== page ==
The “last” book I took with me to Japan is Neal Stephenson’s FALL. With subtitle “Dodge in Hell”. It shares some characters with REAMDE but nothing prevents reading it independently as a single volume. Or not reading it at all! I am rather disappointed by the book and hence  sorry I had to carry it throughout Japan and back. And slightly X’ed at Nature writing such a positive review. And at The Guardian. (There is a theme there, as I took REAMDE for a trip to India with a similar feeling at the end. Maybe the sheer weight of the book is pulling my morale down…) The most important common feature to both books is the game industry, since the main (?) character is a game company manager, who is wealthy enough to ensure the rest of the story holds some financial likelihood. And whose training as a game designer impacts the construction of the afterlife that takes a good (or rather terrible) half of the heavy volume. The long minutes leading to his untimely death are also excruciatingly rendered (with none of the experimental nature of Leopold Bloom’s morning). With the side information that Dodge suffers from ocular migraine, a nuisance that visits me pretty regularly since my teenage years! The scientific aspects of the story are not particularly exciting either, since the core concept is that by registering the entire neuronal network of the brain of individuals after their death, a computer could revive them by simulating this network. With dead people keeping their personality if very little of their memories. And even more fanciful, interacting between them and producing a signal that can be understood by (living) humans. Despite having no sensory organs. The reconstruction of a world by the simulated NNs is unbearably slow and frankly uninteresting as it reproduces both living behaviours and borrows very heavily from the great myths, mostly Greek, with no discernible depth. The living side of the story is not much better, although with a little touch of the post-apocalyptic flavour I appreciated in Stephenson. But not enough to recover from the fall.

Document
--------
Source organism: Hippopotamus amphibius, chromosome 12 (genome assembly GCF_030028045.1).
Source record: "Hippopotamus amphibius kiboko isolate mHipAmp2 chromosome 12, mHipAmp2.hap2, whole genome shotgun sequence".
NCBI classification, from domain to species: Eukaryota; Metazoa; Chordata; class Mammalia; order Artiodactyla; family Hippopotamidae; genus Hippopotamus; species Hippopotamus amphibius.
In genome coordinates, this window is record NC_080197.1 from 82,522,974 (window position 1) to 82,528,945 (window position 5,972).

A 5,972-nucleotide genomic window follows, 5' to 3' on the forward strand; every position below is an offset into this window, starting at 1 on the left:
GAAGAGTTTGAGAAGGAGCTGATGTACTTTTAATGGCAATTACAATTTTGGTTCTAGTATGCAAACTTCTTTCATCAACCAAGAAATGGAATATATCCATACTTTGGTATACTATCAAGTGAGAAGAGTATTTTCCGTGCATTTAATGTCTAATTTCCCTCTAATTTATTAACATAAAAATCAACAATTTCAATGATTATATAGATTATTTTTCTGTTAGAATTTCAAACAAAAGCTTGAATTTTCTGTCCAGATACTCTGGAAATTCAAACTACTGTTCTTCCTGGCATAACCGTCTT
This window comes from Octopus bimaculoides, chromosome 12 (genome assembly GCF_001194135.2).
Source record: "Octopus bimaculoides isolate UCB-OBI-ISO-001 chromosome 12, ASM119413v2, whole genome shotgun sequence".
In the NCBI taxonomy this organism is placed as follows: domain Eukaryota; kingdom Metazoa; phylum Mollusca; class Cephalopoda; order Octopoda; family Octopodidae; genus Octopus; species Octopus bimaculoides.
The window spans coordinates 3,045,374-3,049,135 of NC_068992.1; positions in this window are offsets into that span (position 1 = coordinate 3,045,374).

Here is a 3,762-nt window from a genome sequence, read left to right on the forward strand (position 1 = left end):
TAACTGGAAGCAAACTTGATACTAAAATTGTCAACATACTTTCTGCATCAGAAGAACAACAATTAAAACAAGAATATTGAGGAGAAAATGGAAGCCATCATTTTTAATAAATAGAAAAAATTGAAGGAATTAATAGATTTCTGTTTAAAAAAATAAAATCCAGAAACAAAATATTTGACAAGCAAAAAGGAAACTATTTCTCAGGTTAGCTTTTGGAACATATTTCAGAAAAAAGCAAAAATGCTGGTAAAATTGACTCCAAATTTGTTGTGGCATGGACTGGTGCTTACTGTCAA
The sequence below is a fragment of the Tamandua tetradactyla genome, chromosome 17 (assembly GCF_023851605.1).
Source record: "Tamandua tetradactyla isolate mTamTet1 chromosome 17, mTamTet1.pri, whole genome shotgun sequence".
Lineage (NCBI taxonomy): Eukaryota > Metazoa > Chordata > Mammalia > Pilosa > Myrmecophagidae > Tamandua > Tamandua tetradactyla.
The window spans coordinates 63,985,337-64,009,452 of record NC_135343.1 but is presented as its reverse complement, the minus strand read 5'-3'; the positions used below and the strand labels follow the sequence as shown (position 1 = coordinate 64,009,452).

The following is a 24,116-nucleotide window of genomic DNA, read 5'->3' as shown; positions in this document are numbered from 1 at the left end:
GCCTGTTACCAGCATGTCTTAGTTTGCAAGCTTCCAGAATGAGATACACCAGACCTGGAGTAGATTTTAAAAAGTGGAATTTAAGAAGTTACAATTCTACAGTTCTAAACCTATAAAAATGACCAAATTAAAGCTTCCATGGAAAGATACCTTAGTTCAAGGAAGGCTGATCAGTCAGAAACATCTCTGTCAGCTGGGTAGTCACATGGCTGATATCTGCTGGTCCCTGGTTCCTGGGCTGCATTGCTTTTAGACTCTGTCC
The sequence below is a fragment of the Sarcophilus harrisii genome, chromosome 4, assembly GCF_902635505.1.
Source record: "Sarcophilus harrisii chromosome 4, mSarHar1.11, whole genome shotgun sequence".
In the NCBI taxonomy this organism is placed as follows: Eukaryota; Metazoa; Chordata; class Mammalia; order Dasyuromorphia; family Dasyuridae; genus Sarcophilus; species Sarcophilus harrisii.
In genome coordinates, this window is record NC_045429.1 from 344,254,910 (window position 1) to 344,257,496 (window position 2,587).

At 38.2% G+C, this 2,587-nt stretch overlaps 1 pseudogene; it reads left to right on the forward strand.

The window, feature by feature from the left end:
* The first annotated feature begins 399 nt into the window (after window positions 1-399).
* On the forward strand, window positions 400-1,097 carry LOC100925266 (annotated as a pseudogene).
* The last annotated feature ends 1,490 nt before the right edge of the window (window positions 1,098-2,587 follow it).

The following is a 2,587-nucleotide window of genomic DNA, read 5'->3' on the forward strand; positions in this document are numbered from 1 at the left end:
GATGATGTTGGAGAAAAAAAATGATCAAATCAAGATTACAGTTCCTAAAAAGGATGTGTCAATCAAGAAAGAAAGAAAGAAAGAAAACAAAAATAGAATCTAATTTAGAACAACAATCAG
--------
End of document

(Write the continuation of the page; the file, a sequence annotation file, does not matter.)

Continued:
Among other things that set me off with the book, the complete lack of connection with the massive challenges currently facing humanity. Energy crisis? climate change? Nope. Keep taking an hydroplane to get from Seattle to islands on Puget Sound? Sure. Spending abyssal amounts of energy to animate this electronic Hades? By all means. More and more brittle democracies? Who cares, the Afterworld is a pantheon where gods clash and rule lower beings. Worse, the plot never reaches beyond America, from the heavily focused philosophical or religious background to the character life trajectories. Characters are surprisingly unidimensional, with no default until they become evil. Or die. Academics are not even unidimensional. For instance Sophie’s thesis defence is at best a chat in a café… And talks at a specialist workshop switch from impressive mathematical terms to a 3D representation of the activity of the simulated neuronal networks. Whille these few individuals keep impacting the whole World for their whole life. And beyond… By comparison, the Riverworld series of Phillip José Farmer (that I read forty years ago) is much more enjoyable as a tale of the Afterworld, even if one can object at “famous” people been central to the action. At least there are more of them and, judging from their (first) life, they may have interesting and innovative to say.